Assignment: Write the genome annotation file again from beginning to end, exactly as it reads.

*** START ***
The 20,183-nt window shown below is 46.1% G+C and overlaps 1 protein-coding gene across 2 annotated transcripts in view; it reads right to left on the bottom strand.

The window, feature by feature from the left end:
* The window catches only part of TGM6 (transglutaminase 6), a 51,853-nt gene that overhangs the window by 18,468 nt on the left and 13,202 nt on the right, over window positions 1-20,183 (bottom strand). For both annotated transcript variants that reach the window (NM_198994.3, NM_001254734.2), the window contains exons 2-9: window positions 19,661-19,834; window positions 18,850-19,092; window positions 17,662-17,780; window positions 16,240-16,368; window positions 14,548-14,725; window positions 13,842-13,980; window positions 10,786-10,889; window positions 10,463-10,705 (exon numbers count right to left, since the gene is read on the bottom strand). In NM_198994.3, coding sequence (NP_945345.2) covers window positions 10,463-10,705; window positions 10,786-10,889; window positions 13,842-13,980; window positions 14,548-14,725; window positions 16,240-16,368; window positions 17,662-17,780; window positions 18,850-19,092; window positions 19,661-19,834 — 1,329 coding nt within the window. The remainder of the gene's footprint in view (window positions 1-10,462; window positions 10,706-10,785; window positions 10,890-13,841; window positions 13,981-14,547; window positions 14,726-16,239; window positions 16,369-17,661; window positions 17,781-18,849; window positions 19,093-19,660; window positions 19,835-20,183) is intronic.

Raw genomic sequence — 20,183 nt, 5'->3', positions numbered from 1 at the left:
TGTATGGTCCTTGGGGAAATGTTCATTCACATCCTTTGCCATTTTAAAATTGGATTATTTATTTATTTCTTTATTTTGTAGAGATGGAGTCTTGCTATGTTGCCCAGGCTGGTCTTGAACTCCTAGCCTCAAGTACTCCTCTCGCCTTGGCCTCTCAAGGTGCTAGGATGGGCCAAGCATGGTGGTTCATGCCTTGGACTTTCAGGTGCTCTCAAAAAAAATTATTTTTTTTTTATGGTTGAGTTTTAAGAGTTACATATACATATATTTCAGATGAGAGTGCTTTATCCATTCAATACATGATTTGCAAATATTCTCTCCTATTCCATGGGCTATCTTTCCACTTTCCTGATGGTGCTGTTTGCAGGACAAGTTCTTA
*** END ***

The 20,183-nt window shown below is 46.1% G+C and overlaps 1 protein-coding gene across 2 annotated transcripts in view; it reads right to left on the bottom strand.

The window, feature by feature from the left end:
* The window catches only part of TGM6 (transglutaminase 6), a 51,853-nt gene that overhangs the window by 18,468 nt on the left and 13,202 nt on the right, over window positions 1-20,183 (bottom strand). For both annotated transcript variants that reach the window (NM_198994.3, NM_001254734.2), the window contains exons 2-9: window positions 19,661-19,834; window positions 18,850-19,092; window positions 17,662-17,780; window positions 16,240-16,368; window positions 14,548-14,725; window positions 13,842-13,980; window positions 10,786-10,889; window positions 10,463-10,705 (exon numbers count right to left, since the gene is read on the bottom strand). In NM_198994.3, coding sequence (NP_945345.2) covers window positions 10,463-10,705; window positions 10,786-10,889; window positions 13,842-13,980; window positions 14,548-14,725; window positions 16,240-16,368; window positions 17,662-17,780; window positions 18,850-19,092; window positions 19,661-19,834 — 1,329 coding nt within the window. The remainder of the gene's footprint in view (window positions 1-10,462; window positions 10,706-10,785; window positions 10,890-13,841; window positions 13,981-14,547; window positions 14,726-16,239; window positions 16,369-17,661; window positions 17,781-18,849; window positions 19,093-19,660; window positions 19,835-20,183) is intronic.

Raw genomic sequence — 20,183 nt, 5'->3', positions numbered from 1 at the left:
TGTATGGTCCTTGGGGAAATGTTCATTCACATCCTTTGCCATTTTAAAATTGGATTATTTATTTATTTCTTTATTTTGTAGAGATGGAGTCTTGCTATGTTGCCCAGGCTGGTCTTGAACTCCTAGCCTCAAGTACTCCTCTCGCCTTGGCCTCTCAAGGTGCTAGGATGGGCCAAGCATGGTGGTTCATGCCTTGGACTTTCAGGTGCTCTCAAAAAAAATTATTTTTTTTTTATGGTTGAGTTTTAAGAGTTACATATACATATATTTCAGATGAGAGTGCTTTATCCATTCAATACATGATTTGCAAATATTCTCTCCTATTCCATGGGCTATCTTTCCACTTTCCTGATGGTGCTGTTTGCAGGACAAGTTCTTA